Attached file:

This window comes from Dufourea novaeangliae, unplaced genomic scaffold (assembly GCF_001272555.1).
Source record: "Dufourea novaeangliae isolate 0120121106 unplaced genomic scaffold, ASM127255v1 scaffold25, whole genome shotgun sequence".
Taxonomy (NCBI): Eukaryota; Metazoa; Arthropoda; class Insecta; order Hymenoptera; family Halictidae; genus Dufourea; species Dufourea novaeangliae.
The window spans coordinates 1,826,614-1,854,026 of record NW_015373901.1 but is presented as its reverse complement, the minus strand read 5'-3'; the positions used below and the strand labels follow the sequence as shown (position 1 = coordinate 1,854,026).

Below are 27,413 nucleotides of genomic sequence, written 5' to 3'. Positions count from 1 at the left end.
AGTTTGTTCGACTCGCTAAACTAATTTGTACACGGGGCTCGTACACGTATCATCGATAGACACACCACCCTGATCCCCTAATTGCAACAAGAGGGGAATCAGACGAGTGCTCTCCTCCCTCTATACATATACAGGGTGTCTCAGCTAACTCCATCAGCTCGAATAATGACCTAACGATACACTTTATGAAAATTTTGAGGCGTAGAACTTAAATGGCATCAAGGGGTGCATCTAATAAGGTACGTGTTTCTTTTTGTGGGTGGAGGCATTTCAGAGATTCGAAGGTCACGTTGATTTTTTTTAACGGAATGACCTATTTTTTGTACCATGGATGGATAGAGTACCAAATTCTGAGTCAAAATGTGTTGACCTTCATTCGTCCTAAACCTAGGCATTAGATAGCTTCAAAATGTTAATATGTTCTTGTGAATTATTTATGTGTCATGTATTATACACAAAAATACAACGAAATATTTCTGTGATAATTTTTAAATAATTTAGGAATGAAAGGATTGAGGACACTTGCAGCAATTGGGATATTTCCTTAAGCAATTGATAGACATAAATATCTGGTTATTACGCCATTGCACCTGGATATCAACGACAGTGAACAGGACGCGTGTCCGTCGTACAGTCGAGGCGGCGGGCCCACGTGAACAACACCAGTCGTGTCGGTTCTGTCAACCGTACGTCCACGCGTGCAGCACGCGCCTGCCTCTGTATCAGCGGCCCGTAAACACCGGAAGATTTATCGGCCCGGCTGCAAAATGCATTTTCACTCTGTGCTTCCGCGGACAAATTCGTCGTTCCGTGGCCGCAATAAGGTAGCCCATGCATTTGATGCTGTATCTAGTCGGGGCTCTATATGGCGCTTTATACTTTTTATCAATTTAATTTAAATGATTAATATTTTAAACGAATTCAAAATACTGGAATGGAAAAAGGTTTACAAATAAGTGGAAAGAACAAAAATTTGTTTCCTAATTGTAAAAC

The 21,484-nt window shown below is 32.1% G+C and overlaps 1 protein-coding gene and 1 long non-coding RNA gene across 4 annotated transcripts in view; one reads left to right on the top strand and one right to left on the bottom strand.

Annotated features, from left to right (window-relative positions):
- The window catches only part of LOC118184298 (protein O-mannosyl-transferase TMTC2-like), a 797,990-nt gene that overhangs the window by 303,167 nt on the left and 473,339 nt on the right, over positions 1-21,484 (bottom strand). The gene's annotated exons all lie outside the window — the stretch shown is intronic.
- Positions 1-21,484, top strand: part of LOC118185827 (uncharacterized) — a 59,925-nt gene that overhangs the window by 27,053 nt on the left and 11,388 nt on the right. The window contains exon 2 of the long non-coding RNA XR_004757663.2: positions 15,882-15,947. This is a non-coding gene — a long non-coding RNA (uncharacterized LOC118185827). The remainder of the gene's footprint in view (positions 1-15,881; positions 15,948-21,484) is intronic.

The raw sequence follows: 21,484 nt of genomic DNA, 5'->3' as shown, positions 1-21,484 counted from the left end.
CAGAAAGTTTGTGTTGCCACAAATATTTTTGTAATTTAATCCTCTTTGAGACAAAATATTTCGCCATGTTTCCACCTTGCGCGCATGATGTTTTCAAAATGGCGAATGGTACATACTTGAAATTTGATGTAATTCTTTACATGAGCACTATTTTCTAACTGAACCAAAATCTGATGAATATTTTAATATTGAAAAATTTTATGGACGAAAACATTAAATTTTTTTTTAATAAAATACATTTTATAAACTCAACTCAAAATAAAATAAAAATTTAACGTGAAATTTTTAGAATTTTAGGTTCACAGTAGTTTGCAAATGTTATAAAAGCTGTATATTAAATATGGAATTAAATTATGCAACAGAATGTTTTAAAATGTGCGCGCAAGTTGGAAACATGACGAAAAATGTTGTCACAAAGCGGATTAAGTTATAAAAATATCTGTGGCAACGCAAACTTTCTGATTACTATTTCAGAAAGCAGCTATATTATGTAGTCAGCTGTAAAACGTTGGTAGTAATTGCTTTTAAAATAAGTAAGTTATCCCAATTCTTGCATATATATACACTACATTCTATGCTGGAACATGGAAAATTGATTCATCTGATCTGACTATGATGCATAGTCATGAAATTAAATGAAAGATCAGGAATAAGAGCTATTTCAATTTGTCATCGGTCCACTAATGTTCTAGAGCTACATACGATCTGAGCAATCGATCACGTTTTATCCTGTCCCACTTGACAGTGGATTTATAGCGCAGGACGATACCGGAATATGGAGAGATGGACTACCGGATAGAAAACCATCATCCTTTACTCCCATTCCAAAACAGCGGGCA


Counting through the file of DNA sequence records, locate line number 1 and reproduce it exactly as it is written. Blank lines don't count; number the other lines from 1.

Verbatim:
This window comes from Dufourea novaeangliae, unplaced genomic scaffold (assembly GCF_001272555.1).